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SBJ/May 30 - June 6, 2011/Opinion
How to validate jersey sponsorship value
Published May 30, 2011, Page 22
Small- and midsize-market teams are under tremendous economic pressures. Sponsors continue to seek new channels of fan engagement and better ways to immerse their brands in the game experience. Jersey sponsorships offer a potentially fresh alternative to both challenges. But what will be the industry’s basis for jersey sponsorship value?
MLS started selling the front jersey sponsorship in 2007. A dozen MLS teams have front jersey sponsorships this season, with most of those clubs earning $2 million to $4 million per year. Clearly, brands have established a consistent market value for what they’re willing to pay MLS clubs for this asset.
Who will be the first to break this ground in the NFL, NBA, MLB or NHL? It’s fair to point to MLS and say jersey sponsorships will be worth what brands are willing to pay. But these four leagues are different, with long histories and rich traditions. Brands will need to validate the price.
Guidelines drawn from three areas can help minimize the risk associated with assessing the value of jersey sponsorships.
Research: Horizon Media recently released a study suggesting the projected value for jersey sponsorships across the NFL, NBA, MLB and NHL was $370 million. The study used the cost of a 30-second spot as one factor in calculating value. As a client, I used this same factor to value branded college football coaches headsets but with a heavily discounted formula. Similarly, to effectively use this research study as a basis of valuation, it will be critical to understand how the study uses ad value and balance that with the brand objectives for the jersey sponsorship.
Naming rights: By comparison, and based on today’s standards, naming rights are arguably a team’s most integrated and valuable asset. In 2009, stadium naming rights across the 122 teams in the big four leagues generated $187 million. By comparing a jersey sponsorship and naming-rights deals in the same market (possibly even with the same team) using common base metrics such as CPM, attendance, fan base, etc., a rationalized range in benchmarking jersey sponsorship value can be established.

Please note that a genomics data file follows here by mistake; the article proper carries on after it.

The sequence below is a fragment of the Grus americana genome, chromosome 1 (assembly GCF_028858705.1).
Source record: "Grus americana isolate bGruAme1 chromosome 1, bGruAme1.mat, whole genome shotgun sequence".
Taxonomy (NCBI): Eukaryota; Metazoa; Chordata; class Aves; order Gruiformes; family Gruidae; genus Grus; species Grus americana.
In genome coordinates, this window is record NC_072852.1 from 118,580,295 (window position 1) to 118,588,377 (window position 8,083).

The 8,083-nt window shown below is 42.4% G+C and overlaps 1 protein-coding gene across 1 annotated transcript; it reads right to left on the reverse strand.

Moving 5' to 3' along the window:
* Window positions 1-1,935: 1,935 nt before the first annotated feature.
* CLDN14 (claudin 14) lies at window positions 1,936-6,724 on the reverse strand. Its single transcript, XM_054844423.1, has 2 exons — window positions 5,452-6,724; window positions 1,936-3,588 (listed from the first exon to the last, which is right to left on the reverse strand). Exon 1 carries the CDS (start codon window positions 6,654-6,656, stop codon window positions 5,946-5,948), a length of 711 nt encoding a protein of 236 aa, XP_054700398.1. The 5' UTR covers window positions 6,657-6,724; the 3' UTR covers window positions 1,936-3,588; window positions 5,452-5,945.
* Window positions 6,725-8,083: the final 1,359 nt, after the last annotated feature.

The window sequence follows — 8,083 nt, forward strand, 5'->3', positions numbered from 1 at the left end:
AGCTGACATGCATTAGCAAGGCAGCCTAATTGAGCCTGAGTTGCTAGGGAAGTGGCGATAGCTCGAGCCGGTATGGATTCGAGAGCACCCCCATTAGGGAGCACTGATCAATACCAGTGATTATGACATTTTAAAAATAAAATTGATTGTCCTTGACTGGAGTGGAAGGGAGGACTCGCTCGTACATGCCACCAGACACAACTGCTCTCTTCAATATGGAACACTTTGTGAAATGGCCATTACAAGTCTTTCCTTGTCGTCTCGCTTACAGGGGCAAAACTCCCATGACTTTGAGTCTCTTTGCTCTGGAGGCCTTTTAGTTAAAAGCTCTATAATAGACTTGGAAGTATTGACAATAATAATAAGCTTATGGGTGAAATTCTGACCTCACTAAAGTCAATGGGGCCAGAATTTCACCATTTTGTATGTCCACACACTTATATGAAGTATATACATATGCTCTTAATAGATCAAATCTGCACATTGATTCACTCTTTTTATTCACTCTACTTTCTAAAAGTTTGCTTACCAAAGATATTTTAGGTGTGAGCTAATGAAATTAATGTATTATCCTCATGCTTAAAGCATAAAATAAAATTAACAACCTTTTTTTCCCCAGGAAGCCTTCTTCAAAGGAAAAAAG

In addition, comparing stadium with jersey sponsorships with respect to reach implies an external/internal exposure trade-off. Brands associated with stadiums are routinely referenced in external media reports, whereas the jersey sponsor typically is not. Of course, media reports may also contain pictures of game play, including a jersey sponsor. Conversely, although the stadium sponsor may appear on the field of play, brands on jerseys are the focus of fans throughout the event, whether viewed live or televised. Given the active focus of fans on the players — and the jersey — one might expect more effective brand recall and association from the jersey sponsorship.
International markets: International jersey sponsorship deals offer a relevant basis for valuation. The EPL may be the industry standard for jersey sponsorships. Liverpool and Manchester United have reported $32 million (all figures in USD) annual deals with Standard Chartered and Aon Corp., respectively. The EPL earns $160 million annually in jersey sponsorships across 20 clubs. Excluding these two top-level deals, the league still averages about $5.3 million annually per jersey sponsorship.
However, it’s important to remember that stadium naming rights in Europe are less common because municipalities own many stadiums. Absent a corresponding stadium naming-rights deal (except for three current EPL clubs), the jersey sponsorship has been an EPL team’s most valuable asset, much in the same vein as naming rights are in the U.S. Undoubtedly, this has enabled EPL clubs to maximize jersey sponsorship value, a critical point in any comparison.
MLS jersey deals offer a starting point for value, and common EPL properties go a step beyond. But the value of jersey sponsorships will indeed be determined by what brands are willing to pay. That is inevitable. If brands pay without validating value, that will be unthinkable.
Bill Glenn (firstname.lastname@example.org) is a senior vice president for The Marketing Arm. Follow him on Twitter @Sponczar.